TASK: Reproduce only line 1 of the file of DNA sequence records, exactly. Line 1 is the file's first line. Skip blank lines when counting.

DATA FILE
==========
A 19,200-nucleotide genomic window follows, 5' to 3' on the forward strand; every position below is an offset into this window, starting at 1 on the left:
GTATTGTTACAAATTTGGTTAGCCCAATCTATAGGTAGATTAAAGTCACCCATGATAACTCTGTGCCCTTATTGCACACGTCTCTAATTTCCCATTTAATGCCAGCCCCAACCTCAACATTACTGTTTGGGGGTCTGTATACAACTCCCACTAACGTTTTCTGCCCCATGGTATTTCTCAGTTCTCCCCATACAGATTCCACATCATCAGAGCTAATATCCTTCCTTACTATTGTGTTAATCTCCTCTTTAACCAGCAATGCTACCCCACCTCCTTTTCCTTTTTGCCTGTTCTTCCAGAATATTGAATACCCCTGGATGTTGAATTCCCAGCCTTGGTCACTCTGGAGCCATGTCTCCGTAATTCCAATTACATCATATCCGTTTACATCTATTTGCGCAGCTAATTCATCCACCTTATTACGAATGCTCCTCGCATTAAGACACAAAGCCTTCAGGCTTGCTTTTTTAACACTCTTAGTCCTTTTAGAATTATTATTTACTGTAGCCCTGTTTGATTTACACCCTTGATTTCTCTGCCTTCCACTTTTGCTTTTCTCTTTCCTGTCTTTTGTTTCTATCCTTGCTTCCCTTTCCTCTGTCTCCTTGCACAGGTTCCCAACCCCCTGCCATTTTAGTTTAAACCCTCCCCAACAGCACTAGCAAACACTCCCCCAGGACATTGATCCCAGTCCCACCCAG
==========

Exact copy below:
A 19,200-nucleotide genomic window follows, 5' to 3' on the forward strand; every position below is an offset into this window, starting at 1 on the left: